The Gardener(42)

    He laughs and grabs the voucher out of my hand. “I’ll go get us some snacks.”

    I sit down at the table and put my face up toward the warm sun. Our spring break road trip to Palo Alto is a welcome reprieve from the dreary Pacific Northwest winter. And a nice way to gear up for the end of our junior year. I glance at my watch. We have a half hour before I meet with the football coach. Since sophomore year, I added another twenty pounds of girth and two inches of height, so my football possibilities at Stanford are greatly improved.

    Students are walking to and from classes as I wait for Jack, and I enjoy watching them. After a few minutes, I notice a girl with short platinum hair almost to her shoulders, standing with her back to me. Dressed in faded Levi’s and a white tank top, she is reading the bulletin board on a kiosk in the center of the courtyard, about fifteen yards from where I sit.

    The girl is tall, with an athletic build.

    She seems so familiar, and I study her, every aspect of her.

    The girl is tall. Tall enough?

    I shake my head, trying to get a grip. It had been over a year since that day at TroDyn. I hadn’t heard anything. From Laila. Or from my father. Although Mom finally revealed the details of my college fund. By scrimping, and not touching it all these years, she’d saved enough to pay for whatever college I chose to attend. Hence the big open arms for me and Jack on our campus visit.

    Mom reassures me all the time that no news is good news. I assume bad news would make CNN.

    Every day, I call my old cell phone with my new one. It always goes immediately to voice mail.

    Still, I find myself drawn to the girl at the kiosk.

    And then I am standing, taking a step toward her.

    Her hair. Too short? Wouldn’t it be longer?

    I am only a few steps away, and I reach out for her. …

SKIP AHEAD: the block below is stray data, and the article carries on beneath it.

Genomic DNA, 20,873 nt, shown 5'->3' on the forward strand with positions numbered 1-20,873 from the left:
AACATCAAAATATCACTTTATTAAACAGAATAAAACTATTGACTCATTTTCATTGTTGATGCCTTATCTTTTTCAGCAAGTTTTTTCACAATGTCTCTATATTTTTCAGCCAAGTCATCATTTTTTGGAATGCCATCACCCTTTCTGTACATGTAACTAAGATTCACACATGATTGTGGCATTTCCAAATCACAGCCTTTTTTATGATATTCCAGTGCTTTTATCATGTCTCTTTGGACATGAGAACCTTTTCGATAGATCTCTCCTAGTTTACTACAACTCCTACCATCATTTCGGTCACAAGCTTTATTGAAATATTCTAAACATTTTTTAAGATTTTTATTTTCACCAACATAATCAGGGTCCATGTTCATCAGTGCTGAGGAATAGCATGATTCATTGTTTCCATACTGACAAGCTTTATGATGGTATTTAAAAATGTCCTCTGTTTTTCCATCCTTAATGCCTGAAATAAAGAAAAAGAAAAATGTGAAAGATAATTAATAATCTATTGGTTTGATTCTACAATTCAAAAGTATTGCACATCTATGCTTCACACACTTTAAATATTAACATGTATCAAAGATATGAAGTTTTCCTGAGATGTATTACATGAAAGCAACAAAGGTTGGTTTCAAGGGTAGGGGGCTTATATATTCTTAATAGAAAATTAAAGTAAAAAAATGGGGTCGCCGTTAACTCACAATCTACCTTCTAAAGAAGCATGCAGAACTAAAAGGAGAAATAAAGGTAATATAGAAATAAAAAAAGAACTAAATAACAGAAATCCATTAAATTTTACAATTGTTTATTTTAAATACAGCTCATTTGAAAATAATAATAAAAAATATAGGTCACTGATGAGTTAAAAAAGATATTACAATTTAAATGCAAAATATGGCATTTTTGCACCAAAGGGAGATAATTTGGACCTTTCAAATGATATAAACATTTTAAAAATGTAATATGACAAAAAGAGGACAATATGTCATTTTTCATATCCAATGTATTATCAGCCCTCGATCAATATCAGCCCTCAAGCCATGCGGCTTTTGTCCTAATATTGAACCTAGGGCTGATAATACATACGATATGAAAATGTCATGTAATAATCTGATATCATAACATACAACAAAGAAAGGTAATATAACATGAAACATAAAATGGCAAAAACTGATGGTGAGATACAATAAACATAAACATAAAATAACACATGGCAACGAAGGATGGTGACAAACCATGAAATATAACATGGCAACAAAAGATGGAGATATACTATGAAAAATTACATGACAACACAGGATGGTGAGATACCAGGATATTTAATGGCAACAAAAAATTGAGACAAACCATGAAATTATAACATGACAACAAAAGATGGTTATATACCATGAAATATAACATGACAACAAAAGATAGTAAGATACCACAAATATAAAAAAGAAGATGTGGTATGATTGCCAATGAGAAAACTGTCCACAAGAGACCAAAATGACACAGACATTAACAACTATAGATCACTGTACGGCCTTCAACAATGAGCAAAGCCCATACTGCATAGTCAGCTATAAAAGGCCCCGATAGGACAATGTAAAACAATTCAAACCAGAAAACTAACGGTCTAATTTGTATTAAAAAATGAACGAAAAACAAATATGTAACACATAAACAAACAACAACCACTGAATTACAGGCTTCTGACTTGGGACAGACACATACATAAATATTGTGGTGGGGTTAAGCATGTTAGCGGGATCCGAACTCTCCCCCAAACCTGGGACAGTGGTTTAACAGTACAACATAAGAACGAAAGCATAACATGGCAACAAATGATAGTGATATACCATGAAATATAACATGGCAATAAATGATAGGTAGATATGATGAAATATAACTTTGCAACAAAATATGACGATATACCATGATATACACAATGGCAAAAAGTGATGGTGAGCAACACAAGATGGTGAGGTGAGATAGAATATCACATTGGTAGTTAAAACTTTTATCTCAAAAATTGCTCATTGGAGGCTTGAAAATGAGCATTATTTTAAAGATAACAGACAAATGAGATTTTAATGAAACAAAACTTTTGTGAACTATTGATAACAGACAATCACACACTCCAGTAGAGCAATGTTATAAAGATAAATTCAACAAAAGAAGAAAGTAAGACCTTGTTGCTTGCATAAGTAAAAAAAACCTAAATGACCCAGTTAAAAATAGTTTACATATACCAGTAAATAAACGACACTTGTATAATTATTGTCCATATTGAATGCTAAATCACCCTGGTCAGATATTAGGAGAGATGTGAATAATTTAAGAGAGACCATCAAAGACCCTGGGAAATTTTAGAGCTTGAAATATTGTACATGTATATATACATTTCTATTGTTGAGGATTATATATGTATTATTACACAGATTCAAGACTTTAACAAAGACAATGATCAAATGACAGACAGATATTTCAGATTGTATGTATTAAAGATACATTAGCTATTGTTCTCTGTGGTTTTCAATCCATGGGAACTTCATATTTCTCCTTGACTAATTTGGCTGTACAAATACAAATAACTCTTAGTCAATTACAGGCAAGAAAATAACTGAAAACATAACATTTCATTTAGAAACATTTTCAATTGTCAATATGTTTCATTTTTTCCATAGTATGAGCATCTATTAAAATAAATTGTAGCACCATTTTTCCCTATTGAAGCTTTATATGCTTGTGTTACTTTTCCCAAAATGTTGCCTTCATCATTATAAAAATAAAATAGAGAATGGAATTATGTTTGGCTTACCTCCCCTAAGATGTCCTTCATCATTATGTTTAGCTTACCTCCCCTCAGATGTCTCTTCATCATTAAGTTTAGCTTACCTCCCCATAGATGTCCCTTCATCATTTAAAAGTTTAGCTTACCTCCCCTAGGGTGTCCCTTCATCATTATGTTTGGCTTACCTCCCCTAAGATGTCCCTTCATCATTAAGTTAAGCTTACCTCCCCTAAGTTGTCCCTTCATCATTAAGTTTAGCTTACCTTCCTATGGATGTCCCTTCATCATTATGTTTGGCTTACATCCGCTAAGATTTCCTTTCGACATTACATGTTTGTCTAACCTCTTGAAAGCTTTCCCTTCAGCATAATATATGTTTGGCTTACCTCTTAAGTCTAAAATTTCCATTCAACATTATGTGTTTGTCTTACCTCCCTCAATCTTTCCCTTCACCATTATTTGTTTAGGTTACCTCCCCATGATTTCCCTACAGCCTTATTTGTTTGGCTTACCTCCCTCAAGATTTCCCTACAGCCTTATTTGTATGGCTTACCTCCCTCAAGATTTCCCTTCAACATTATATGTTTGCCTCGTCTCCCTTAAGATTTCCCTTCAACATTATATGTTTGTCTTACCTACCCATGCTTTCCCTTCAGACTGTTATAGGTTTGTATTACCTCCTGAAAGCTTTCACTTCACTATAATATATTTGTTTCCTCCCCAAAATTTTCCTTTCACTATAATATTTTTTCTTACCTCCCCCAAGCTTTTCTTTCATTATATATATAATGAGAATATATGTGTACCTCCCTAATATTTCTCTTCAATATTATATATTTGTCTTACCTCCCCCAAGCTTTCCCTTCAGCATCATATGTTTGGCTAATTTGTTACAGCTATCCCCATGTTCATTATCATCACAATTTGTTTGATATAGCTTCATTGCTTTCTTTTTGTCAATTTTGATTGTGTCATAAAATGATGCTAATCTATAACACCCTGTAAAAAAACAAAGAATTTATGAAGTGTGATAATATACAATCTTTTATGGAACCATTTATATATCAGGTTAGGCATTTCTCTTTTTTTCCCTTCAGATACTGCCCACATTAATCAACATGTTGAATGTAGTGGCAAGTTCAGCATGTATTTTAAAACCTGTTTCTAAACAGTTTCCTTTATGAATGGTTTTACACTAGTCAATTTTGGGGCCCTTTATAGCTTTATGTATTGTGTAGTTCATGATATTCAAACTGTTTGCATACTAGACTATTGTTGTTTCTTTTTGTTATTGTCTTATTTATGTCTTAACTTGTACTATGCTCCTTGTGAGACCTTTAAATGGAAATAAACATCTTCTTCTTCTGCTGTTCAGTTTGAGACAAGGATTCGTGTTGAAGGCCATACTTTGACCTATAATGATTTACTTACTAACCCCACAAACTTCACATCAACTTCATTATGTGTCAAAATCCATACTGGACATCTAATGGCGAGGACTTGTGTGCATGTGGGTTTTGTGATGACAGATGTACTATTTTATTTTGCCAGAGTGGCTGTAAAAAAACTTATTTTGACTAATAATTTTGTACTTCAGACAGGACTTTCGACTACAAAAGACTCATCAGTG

Jack clamps his hand on my shoulder, startling me. He says, “Dude.”

    Just then, a guy pops around the kiosk, gives me and Jack a funny look, then embraces the girl, saying, “Hey, Jen.”

    I clear my throat and look at Jack. “Yeah?”

    Jack says, quietly, “It’s not her. Not yet.”

    I nod. “I know that.”

    “Do you?”

    My eyes widen in a mock glare. “Yes, I do.” Then a corner of my mouth turns up. “Sue me. I can’t help it.”

    We go back to the table.

    Jack slides an orange tray over to me. I pick up a peanut butter cookie and take a bite.

    Jack holds up a Yoo-hoo. “A toast?”

    I grin and pick up the iced coffee from the tray, holding it to his bottle of chocolate milk.

    Jack says, “To the end of our junior year.”

    “And the beginning of our senior year.” Then I add, “May it frickin’ fly by.”

    And I watch the girl and the guy. One day, maybe, that would be me and Laila. One day, maybe, not that long from now, that would be me and Laila standing there at the kiosk, hugging a long hello.

    At the edge of the commons, a woman strolls by, holding a sheath of papers. She looks familiar, but I can’t figure out why. She glances my way and seems to falter.

    Dr. Emerson. Is it possible?

    I stand up.

    Jack asks, “What?’

    “I’ll be right back.” I break into a jog as she rounds the corner of a building, but when I get there, she’s gone. Maybe it wasn’t her. Maybe she was never there.

    As I head back toward Jack, I see a girl in sunglasses about twenty yards away, sitting in the sun, leaning against a tree. I had to have walked right past her, but I was too focused on following the woman. The girl’s hair is platinum and long, almost to her waist, and it blows lightly in the breeze. Her blue dress reaches to her ankles, her long legs stretched out in front of her. Her feet are bare. She is reading a book and in one hand, holds a bottle of Yoo-hoo. As I watch, she takes a drink. Frozen, I stand there and watch her drink again.

    I pull my phone out of my pocket and stare at it. Maybe this will be the day the call goes through. With a finger, I hit speed dial. And, like always, I hold my breath and hope.

    Faintly, Black Sabbath comes to me on the breeze as the girl reaches beside her and picks up a phone. My phone.

    I’m halfway there before she has a chance to answer.



    My agent, Scott Mendel, who not only tolerates my crazy story ideas, but somehow manages to find homes for them. A close second is my editor, Liz Szabla, who somehow knows just what questions to ask to bring out the rest of the story. These two are simply the best, and I feel so lucky to have them on my side. And thanks to everyone at Macmillan for their hard work on every aspect of this project.

    My early readers, for their support and valuable feedback: Joni, Mark, and the rest of the Puget Sounders, as well as Matt in Paducah, and Brian in Ohio.

    Family friend Dr. Kelly Cain, director of the St. Croix Center for Sustainability at my alma mater, UW-River Falls, for letting me pick his brain while writing this novel.

    Finally, my husband and daughters, for putting up with my constant angst and obsession (along with the lack of decent meals) when I’m in the middle of a project. I owe you.

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